Skip to main content

Rift Between Syrian National Coalition And Islamist Rebels Deepens

The signs were obvious that an open rift between the Syrian National Coalition and the main Islamist rebel factions was imminent.
Nader, a 20-year-old fighter of the first batch of the Al-Tawhid Brigade, stands beside other grooms during his wedding ceremony in Aleppo's countryside city of Al-Bab March 15, 2013. A mass wedding took place for fourteen members of the first batch of the Al-Tawhid Brigade, which operates under the Free Syrian Army, in Al-Bab. Picture taken March 15, 2013. REUTERS/Giath Taha (SYRIA - Tags: CIVIL UNREST CONFLICT SOCIETY) - RTR3F2PX

ALEPPO, Syria — There were telltale signs of the impending rift between the Syrian National Coalition and major rebel groups on the ground, mostly Islamist militias such as the moderate Liwa al-Tawhid, the Salafi Ahrar al-Sham, thought to be financed by the Gulf, and the al-Qaeda-affiliated Jabhat al-Nusra.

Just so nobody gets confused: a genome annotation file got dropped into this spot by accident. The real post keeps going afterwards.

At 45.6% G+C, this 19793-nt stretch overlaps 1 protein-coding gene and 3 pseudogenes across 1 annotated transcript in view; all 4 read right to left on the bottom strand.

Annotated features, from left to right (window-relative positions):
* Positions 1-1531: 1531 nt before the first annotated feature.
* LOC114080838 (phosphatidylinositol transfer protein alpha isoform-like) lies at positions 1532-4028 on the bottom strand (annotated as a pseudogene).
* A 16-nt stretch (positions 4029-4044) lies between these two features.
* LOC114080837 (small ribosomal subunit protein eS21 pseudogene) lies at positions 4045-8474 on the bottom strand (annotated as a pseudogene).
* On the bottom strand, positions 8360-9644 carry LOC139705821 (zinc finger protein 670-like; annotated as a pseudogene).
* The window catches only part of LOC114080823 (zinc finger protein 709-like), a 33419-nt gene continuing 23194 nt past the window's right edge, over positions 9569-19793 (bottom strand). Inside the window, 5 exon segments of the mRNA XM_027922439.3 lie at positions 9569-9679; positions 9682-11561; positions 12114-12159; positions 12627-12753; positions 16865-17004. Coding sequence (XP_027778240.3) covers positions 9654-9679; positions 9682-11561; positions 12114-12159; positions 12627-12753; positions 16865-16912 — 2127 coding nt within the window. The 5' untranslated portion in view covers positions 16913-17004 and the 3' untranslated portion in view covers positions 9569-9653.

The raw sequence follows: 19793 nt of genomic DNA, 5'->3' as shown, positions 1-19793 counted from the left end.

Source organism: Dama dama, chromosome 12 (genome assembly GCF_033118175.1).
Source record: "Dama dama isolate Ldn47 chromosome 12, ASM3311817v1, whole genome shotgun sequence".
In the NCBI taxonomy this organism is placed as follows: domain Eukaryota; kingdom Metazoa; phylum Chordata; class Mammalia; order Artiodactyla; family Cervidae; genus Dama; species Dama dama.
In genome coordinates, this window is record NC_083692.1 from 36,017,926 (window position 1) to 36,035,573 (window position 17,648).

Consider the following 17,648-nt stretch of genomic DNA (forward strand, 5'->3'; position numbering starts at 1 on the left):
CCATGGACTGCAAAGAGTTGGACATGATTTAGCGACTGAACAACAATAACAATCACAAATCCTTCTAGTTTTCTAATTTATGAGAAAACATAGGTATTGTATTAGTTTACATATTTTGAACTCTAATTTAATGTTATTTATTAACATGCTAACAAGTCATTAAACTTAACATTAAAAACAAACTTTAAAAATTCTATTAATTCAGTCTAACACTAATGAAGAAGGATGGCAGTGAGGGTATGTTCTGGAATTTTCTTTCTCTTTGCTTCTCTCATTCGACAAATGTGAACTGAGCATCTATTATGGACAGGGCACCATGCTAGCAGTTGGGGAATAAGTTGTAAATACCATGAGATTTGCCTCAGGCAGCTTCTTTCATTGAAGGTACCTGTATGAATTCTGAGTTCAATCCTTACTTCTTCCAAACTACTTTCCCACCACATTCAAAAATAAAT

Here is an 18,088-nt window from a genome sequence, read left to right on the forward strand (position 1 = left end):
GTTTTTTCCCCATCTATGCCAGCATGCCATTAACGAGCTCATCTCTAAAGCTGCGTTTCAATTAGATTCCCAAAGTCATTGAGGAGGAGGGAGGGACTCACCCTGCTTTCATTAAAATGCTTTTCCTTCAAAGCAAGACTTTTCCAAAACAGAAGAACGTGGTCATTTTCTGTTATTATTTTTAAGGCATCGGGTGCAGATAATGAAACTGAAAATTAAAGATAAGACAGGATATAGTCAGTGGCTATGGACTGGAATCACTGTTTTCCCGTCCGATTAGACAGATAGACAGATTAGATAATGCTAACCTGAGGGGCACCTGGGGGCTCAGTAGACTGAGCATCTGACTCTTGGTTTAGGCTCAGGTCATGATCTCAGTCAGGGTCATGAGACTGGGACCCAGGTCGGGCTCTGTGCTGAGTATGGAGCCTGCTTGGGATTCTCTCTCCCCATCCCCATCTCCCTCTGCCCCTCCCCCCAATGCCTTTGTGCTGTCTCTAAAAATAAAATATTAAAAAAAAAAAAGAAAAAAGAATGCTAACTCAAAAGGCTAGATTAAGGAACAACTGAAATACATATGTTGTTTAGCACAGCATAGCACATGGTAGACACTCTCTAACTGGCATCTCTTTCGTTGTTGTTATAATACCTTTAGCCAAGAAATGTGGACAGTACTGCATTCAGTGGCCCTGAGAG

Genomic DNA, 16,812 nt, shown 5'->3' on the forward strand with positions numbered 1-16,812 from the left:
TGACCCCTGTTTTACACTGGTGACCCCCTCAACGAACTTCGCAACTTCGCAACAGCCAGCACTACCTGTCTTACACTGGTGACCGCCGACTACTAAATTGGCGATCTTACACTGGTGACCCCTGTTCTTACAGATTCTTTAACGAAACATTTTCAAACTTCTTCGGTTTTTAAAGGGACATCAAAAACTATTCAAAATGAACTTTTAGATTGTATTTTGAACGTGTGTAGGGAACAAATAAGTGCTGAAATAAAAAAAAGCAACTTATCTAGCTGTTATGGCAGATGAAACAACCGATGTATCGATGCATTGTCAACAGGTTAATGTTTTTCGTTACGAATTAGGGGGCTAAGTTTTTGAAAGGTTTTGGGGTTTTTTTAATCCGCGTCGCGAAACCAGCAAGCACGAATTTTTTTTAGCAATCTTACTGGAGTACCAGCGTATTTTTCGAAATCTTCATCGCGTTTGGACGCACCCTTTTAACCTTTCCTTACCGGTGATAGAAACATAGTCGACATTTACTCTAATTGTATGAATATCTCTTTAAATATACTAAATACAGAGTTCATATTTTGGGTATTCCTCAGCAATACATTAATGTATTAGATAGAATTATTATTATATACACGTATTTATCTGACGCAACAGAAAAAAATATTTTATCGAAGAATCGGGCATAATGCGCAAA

We could all see it coming, and it shouldn't have come as a surprise to anyone when it finally did. In fact, rebel factions have repeatedly threatened to delegitimize the coalition, citing various grievances such as its close ties to the West, its lack of assistance to both fighters and civilians inside, and its inability to secure any solid palpable support for the revolution.

Access the Middle East news and analysis you can trust

Join our community of Middle East readers to experience all of Al-Monitor, including 24/7 news, analyses, memos, reports and newsletters.


Only $100 per year.